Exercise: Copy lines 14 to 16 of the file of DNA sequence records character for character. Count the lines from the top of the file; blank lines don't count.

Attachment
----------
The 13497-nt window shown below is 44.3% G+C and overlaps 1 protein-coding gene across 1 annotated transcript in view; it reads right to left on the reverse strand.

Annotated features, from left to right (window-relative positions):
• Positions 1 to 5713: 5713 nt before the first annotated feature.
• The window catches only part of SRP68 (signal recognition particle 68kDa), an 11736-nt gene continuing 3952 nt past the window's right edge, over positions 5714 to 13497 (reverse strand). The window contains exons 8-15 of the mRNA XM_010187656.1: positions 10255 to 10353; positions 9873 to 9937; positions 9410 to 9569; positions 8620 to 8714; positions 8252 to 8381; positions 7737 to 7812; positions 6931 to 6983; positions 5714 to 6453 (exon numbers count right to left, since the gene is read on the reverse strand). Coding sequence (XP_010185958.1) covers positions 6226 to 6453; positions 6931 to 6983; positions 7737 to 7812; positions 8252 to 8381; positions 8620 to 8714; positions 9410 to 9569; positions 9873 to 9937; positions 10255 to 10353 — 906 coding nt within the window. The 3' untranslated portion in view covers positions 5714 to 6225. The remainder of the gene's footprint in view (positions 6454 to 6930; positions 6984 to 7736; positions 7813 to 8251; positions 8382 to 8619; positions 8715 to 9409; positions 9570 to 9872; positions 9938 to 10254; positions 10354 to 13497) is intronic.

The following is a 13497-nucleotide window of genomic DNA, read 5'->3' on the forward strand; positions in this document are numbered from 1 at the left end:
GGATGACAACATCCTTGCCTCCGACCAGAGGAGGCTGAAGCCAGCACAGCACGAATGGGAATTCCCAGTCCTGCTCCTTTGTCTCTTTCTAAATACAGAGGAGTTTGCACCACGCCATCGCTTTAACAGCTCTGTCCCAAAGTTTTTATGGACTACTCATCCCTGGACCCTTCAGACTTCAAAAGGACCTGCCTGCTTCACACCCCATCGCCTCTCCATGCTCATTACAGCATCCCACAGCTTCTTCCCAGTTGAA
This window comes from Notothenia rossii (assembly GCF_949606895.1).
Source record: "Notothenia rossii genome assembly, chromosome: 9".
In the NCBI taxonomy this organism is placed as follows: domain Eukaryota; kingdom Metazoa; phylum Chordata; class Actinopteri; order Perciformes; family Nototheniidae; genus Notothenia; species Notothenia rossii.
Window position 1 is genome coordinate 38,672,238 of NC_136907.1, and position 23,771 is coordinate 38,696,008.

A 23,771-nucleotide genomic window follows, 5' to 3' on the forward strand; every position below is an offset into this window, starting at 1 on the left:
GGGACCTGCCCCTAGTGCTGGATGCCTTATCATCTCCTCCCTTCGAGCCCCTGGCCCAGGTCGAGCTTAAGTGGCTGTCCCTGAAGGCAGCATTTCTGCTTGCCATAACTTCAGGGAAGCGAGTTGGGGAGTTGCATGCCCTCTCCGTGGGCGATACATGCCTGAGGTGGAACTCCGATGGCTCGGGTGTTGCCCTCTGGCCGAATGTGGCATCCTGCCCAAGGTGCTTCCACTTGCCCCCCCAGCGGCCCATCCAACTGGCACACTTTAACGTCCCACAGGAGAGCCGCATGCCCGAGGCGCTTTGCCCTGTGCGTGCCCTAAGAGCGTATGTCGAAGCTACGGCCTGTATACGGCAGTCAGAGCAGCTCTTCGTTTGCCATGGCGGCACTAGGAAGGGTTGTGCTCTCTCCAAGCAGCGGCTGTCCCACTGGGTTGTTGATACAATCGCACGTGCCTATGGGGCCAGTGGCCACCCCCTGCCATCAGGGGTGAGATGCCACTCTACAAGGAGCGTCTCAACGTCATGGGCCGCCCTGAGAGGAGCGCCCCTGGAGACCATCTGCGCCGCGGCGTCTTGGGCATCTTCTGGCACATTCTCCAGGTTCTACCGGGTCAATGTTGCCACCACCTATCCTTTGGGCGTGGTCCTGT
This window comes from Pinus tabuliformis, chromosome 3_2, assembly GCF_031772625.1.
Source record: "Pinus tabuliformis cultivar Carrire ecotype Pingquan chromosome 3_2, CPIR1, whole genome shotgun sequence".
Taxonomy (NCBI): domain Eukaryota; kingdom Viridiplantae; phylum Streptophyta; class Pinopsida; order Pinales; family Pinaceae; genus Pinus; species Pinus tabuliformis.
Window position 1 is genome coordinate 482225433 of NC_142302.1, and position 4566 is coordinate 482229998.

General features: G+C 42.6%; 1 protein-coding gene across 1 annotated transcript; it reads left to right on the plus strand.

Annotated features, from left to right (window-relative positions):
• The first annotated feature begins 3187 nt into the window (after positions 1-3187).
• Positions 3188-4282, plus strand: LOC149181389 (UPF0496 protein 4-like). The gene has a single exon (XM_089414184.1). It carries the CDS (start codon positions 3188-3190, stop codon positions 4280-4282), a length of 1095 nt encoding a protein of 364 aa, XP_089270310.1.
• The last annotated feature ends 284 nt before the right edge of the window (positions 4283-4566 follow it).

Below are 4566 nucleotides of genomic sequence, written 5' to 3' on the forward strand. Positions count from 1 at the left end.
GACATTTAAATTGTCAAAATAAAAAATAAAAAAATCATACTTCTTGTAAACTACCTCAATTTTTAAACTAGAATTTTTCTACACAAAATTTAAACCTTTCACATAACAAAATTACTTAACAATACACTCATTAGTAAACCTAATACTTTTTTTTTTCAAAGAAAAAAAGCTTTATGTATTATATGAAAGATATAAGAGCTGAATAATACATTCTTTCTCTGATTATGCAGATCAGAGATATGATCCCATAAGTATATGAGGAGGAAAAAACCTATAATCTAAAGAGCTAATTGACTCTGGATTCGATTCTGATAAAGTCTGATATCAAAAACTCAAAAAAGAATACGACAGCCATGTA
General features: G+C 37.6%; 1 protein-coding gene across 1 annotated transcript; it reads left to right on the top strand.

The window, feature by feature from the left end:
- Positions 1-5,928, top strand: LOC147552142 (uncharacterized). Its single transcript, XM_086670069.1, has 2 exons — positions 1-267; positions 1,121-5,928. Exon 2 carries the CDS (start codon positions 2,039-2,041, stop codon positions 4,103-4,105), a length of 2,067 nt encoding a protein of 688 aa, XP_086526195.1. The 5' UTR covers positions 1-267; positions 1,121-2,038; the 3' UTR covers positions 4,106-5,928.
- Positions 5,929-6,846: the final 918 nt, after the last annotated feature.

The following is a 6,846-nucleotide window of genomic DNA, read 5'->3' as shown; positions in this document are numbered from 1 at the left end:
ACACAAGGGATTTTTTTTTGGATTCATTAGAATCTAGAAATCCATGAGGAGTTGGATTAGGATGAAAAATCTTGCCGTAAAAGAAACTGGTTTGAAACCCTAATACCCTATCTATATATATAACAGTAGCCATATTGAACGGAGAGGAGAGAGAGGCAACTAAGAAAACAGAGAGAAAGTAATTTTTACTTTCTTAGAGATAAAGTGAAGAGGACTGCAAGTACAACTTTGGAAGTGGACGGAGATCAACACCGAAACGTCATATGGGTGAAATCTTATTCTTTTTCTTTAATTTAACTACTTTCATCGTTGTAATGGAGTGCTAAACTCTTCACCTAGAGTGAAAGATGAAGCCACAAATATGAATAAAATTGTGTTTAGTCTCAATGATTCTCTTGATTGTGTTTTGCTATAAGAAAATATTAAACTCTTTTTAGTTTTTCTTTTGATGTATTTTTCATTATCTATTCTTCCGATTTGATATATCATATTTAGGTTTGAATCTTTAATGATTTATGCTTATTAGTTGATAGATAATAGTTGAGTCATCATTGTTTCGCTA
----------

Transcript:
Source record: "Pinus tabuliformis cultivar Carrire ecotype Pingquan chromosome 3_2, CPIR1, whole genome shotgun sequence".
Taxonomy (NCBI): domain Eukaryota; kingdom Viridiplantae; phylum Streptophyta; class Pinopsida; order Pinales; family Pinaceae; genus Pinus; species Pinus tabuliformis.
Window position 1 is genome coordinate 482225433 of NC_142302.1, and position 4566 is coordinate 482229998.